Some token mergers consolidate multiple tokens issued by the same project. An example is crypto.com merging their MCO tokens issued in their original 2017 ICO into the native token of their blockchain, CRO, to simplify and consolidate their token structure. This does not involve any change in the operations of the platform, but it alters the economics for the token holders.
Some crypto projects are quite liberal with the use of the term “merger”. For example, Yearn refers to strategic alliances and joint ventures as mergers. These tie ups tend to involve the merger of some technologies or resources but not the tokens or the governance.
Will the trend continue?
There are certain obstacles specific to the crypto market that slow the trend:
Decentralised projects can lack coherent strategic vision
Strong communities and tribalism can stand in the way of acceptance of a merger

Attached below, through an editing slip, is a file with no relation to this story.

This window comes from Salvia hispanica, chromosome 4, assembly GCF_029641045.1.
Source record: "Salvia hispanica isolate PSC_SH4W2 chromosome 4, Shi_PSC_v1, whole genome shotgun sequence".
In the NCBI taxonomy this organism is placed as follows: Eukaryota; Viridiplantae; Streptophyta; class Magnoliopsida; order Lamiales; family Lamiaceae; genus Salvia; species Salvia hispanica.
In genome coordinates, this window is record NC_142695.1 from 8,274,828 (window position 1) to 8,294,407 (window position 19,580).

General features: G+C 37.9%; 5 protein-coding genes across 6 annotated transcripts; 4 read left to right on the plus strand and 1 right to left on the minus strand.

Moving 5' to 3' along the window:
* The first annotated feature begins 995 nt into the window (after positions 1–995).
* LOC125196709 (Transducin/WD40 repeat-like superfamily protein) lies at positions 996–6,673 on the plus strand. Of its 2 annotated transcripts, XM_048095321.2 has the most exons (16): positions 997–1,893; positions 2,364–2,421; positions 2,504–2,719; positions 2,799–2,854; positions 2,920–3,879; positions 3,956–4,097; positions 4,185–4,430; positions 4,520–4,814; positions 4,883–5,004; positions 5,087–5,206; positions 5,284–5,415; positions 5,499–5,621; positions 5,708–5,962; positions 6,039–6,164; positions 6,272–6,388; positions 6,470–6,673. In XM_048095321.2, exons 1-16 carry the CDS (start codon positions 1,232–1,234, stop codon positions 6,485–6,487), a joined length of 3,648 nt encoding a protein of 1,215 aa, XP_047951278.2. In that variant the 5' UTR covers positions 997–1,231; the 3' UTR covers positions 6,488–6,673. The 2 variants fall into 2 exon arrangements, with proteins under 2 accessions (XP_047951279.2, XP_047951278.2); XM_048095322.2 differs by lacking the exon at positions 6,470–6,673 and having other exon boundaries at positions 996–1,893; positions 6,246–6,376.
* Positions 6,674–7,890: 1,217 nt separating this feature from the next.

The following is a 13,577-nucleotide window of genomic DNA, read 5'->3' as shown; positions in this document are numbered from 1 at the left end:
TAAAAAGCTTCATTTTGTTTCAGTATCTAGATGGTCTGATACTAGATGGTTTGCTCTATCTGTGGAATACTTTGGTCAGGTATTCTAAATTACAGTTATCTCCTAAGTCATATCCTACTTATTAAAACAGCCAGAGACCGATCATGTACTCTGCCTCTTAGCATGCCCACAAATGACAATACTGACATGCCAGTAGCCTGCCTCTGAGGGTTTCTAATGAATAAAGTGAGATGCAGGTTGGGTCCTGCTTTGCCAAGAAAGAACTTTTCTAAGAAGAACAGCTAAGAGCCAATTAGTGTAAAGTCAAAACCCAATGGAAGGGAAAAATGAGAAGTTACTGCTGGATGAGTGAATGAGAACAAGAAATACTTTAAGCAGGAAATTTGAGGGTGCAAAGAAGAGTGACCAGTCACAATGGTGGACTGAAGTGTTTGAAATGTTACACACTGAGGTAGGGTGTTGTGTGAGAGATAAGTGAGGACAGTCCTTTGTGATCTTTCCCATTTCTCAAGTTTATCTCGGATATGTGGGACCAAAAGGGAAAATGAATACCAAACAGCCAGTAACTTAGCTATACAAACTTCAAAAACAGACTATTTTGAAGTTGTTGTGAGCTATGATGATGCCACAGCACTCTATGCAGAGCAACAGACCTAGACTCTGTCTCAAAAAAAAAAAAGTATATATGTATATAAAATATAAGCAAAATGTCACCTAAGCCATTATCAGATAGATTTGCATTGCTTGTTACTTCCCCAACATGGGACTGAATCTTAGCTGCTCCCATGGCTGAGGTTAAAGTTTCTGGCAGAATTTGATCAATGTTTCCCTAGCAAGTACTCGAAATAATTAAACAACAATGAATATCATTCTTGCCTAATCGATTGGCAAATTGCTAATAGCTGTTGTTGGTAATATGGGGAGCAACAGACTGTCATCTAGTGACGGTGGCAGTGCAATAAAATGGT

Acquisitions require a well-funded treasury, which many projects do not have
Merging the disparate governance mechanisms of different DAOs can be a serious challenge
As crypto assets are typically highly volatile, especially for small or medium-size tokens, the relative market capitalisation of two projects with a good strategic fit can change dramatically over relatively short periods, making it difficult to reach an agreement on the terms that both projects’ token holders could be comfortable with
In a fast-growing industry, the mentality “there is room for us all” tends to dominate. However, at this point, there is significant rationale for token mergers in more mature sectors of the crypto market, such as the protocol layer and decentralised finance, as they become increasingly competitive. Achieving critical mass, pooling resources and exploiting synergies from horizontal or vertical integration are strategically compelling and we expect to see much more M&A activity.